*Another post in my series comparing Casio calculators to TI:*

I just came from a meeting at Casio America’s headquarters where we discussed ways to help parents, teachers and students get their hands on Casio calculators. In thinking about the message that Casio is trying to instill in it’s customers – that of “Functionality and Affordability”, I thought perhaps I would clarify what that message means.

Affordability – well, obviously that has to do with cost. Basically, if you go into a store such as Walmart, to buy your child calculator, you see a wide assortment of calculators with varying prices. The prices are remarkably different as you progress to graphing calculators, and TI calculators clearly top the list in expense. It can be confusing if you don’t really know anything about the calculators and are just comparing prices – the obvious choice for our cost-conscious consumers is to go with the less expensive choice, but what often happens is schools/teachers name a specific calculator type or brand, which more often than not is the most expensive one. The question then becomes what’s the difference? Parents probably ask themselves “Will my student be at a disadvantage if we choose to save money and go with the more affordable option?” Here’s where “Functionality” comes into play.

Functionality has to do with ease-of-use, processing speed, menu options, memory, etc. When a student has to use a calculator to do mathematics, how hard is it to figure out the steps, to find the menus, etc. Here is where Casio definitely has the advantage over TI, because Casio calculators don’t require students to remember complicated processes or where menus and operations/calculations are – rather the options appear right on the screen as students are working, not hidden in an app or a button. The processing speed is also significantly faster. So, the more affordable calculators function more quickly and are more intuitive and easy to use and remember compared to the more expensive options. And are allowed on all standardized tests, just like the more expensive options.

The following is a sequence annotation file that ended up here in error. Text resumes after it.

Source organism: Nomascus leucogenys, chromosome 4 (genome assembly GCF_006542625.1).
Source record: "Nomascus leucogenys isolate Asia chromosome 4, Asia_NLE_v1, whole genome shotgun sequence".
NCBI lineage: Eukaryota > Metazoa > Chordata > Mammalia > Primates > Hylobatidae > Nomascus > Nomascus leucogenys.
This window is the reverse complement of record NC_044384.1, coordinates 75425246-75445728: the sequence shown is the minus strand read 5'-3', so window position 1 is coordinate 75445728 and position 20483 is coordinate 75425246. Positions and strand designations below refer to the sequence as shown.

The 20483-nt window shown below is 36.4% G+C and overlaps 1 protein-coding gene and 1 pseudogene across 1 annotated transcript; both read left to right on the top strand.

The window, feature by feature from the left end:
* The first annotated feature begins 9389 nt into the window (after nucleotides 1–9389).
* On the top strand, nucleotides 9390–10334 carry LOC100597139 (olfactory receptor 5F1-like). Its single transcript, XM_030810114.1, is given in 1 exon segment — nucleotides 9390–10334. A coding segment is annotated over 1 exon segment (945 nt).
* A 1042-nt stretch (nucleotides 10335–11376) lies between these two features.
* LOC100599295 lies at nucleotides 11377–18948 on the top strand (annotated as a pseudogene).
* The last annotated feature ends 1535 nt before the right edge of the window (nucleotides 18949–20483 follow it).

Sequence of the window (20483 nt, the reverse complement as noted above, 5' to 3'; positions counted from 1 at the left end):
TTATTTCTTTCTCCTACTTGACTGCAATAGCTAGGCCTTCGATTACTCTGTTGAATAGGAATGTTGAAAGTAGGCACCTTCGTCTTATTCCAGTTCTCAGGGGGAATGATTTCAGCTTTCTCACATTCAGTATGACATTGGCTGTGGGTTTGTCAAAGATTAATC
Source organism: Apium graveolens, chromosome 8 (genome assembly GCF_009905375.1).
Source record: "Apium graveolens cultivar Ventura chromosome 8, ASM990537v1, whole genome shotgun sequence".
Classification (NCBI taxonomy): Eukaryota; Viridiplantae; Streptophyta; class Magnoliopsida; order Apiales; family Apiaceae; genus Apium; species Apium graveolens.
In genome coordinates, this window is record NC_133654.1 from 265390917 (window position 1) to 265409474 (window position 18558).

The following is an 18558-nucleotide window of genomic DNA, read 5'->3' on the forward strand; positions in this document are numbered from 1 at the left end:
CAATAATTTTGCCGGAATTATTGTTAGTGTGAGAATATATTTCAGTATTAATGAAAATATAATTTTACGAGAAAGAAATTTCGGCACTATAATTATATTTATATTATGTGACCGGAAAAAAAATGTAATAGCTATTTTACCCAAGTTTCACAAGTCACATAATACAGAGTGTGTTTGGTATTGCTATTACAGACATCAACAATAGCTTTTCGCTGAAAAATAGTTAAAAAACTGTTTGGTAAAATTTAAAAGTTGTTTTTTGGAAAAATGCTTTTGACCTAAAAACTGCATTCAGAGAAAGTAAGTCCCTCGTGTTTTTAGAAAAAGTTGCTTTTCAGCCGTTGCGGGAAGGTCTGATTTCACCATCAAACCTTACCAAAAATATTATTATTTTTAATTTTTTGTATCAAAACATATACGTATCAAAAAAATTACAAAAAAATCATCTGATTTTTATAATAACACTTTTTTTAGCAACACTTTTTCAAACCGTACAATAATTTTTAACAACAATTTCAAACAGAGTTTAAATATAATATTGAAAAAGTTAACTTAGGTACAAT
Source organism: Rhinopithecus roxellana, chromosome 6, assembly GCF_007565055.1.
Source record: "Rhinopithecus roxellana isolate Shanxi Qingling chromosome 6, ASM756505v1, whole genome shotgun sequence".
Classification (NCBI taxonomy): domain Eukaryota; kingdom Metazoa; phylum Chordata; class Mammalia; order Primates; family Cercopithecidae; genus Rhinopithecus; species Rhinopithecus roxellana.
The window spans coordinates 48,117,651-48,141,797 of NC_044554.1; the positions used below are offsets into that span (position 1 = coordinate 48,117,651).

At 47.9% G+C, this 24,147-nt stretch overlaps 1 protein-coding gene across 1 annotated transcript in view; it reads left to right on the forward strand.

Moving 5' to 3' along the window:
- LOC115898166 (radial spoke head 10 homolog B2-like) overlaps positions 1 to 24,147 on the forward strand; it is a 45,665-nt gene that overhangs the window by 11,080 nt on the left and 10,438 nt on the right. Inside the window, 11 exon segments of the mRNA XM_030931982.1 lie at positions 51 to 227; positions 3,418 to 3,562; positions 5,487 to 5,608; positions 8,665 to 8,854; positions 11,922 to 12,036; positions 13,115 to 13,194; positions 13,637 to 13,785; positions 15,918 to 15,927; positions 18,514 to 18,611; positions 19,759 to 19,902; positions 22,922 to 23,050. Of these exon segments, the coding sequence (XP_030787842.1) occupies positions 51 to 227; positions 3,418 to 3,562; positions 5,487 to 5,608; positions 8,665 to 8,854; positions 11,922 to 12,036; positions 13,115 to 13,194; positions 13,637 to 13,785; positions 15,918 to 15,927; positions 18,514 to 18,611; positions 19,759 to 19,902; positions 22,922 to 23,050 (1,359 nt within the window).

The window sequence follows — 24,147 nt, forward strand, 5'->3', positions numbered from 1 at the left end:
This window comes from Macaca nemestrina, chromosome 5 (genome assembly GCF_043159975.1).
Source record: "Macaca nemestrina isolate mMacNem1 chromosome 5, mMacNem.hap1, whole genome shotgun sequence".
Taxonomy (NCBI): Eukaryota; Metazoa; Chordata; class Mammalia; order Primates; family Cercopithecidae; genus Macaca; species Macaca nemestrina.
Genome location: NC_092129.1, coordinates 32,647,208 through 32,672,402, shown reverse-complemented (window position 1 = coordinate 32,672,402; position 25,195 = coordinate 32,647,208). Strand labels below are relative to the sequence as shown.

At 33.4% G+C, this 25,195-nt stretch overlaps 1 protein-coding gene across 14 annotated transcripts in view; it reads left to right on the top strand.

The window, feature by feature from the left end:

As an example, here’s a quick comparison of Casio’s 9750GII graphing calculator, at $47, compared to the top-selling TI graphing calculator, the TI-84, at $102, or the TI-84 +, at $122 (these are all Walmart Prices). You will see that the Casio is menu driven, performs quicker and graphs prettier, than the more expensive TI-84+ option. This is a fairly simple problem – graph a quadratic function and find its root (s). The TI has much more complicated functionality, requiring students to find the right menu, create ‘boundaries’ around the root, and make a guess before getting the coordinates of the root. Then repeat the process if there is more than one root. Also, notice that on the Casio, you can toggle back and forth between the roots (if there is more than one), it shows the function on the screen, along with the root (s) and word “root” so you know what you are looking at.

So – to answer the question: NO your student will NOT be at a disadvantage if you choose the more affordable option because you are getting better functionality. Seems like an advantage to me.